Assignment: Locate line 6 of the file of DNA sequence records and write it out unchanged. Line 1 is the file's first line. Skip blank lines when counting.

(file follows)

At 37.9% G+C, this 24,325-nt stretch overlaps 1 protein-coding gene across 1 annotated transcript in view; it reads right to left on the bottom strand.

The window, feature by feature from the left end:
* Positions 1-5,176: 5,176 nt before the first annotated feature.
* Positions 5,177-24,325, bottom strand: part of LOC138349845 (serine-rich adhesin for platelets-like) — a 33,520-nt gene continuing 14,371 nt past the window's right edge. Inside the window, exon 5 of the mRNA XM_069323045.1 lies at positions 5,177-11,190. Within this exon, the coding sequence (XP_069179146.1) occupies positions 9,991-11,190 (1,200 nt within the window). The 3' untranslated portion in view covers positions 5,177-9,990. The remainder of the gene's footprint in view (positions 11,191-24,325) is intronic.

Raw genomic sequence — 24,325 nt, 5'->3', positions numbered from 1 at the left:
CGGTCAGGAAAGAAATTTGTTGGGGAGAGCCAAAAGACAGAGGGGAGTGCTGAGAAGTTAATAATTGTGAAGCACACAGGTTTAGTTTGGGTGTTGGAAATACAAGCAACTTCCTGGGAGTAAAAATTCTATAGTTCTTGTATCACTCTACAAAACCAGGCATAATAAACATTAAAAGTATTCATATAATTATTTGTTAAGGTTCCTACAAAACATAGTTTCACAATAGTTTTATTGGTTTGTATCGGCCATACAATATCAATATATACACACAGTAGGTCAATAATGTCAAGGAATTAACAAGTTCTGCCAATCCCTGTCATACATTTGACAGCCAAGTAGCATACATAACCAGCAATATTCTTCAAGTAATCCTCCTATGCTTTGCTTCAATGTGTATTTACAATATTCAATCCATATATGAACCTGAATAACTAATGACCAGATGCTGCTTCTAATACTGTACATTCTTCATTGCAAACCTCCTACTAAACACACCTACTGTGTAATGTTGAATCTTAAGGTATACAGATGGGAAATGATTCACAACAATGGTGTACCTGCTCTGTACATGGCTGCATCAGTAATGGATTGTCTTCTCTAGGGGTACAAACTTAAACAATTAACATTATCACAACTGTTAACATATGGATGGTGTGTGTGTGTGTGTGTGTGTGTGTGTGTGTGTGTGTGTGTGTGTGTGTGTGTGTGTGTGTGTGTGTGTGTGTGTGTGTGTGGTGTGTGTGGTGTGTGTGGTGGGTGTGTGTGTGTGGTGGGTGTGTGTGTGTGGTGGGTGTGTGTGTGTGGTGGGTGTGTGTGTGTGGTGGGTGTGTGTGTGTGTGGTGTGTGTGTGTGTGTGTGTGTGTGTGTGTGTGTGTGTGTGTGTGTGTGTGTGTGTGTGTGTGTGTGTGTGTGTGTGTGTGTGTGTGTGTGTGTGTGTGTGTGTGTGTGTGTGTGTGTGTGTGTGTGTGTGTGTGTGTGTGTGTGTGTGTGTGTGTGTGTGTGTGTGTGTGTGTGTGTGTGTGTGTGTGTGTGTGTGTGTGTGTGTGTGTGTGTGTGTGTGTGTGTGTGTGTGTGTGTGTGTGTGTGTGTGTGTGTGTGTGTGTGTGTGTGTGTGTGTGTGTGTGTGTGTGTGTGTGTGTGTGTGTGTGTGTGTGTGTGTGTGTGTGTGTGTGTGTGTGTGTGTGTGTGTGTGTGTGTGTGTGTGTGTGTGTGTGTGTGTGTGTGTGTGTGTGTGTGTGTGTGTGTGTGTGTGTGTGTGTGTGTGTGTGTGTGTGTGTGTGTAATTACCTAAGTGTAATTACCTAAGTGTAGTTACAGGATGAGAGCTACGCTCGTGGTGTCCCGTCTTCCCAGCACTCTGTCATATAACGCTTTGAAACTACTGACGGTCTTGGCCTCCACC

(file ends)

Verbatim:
CGGTCAGGAAAGAAATTTGTTGGGGAGAGCCAAAAGACAGAGGGGAGTGCTGAGAAGTTAATAATTGTGAAGCACACAGGTTTAGTTTGGGTGTTGGAAATACAAGCAACTTCCTGGGAGTAAAAATTCTATAGTTCTTGTATCACTCTACAAAACCAGGCATAATAAACATTAAAAGTATTCATATAATTATTTGTTAAGGTTCCTACAAAACATAGTTTCACAATAGTTTTATTGGTTTGTATCGGCCATACAATATCAATATATACACACAGTAGGTCAATAATGTCAAGGAATTAACAAGTTCTGCCAATCCCTGTCATACATTTGACAGCCAAGTAGCATACATAACCAGCAATATTCTTCAAGTAATCCTCCTATGCTTTGCTTCAATGTGTATTTACAATATTCAATCCATATATGAACCTGAATAACTAATGACCAGATGCTGCTTCTAATACTGTACATTCTTCATTGCAAACCTCCTACTAAACACACCTACTGTGTAATGTTGAATCTTAAGGTATACAGATGGGAAATGATTCACAACAATGGTGTACCTGCTCTGTACATGGCTGCATCAGTAATGGATTGTCTTCTCTAGGGGTACAAACTTAAACAATTAACATTATCACAACTGTTAACATATGGATGGTGTGTGTGTGTGTGTGTGTGTGTGTGTGTGTGTGTGTGTGTGTGTGTGTGTGTGTGTGTGTGTGTGTGTGTGTGTGTGTGTGGTGTGTGTGGTGTGTGTGGTGGGTGTGTGTGTGTGGTGGGTGTGTGTGTGTGGTGGGTGTGTGTGTGTGGTGGGTGTGTGTGTGTGGTGGGTGTGTGTGTGTGTGGTGTGTGTGTGTGTGTGTGTGTGTGTGTGTGTGTGTGTGTGTGTGTGTGTGTGTGTGTGTGTGTGTGTGTGTGTGTGTGTGTGTGTGTGTGTGTGTGTGTGTGTGTGTGTGTGTGTGTGTGTGTGTGTGTGTGTGTGTGTGTGTGTGTGTGTGTGTGTGTGTGTGTGTGTGTGTGTGTGTGTGTGTGTGTGTGTGTGTGTGTGTGTGTGTGTGTGTGTGTGTGTGTGTGTGTGTGTGTGTGTGTGTGTGTGTGTGTGTGTGTGTGTGTGTGTGTGTGTGTGTGTGTGTGTGTGTGTGTGTGTGTGTGTGTGTGTGTGTGTGTGTGTGTGTGTGTGTGTGTGTGTGTGTGTGTGTGTGTGTGTGTGTGTGTGTGTGTGTGTGTGTGTGTGTGTGTGTGTGTGTGTGTGTGTGTGTGTGTGTGTGTGTGTGTGTGTGTGTGTGTAATTACCTAAGTGTAATTACCTAAGTGTAGTTACAGGATGAGAGCTACGCTCGTGGTGTCCCGTCTTCCCAGCACTCTGTCATATAACGCTTTGAAACTACTGACGGTCTTGGCCTCCACC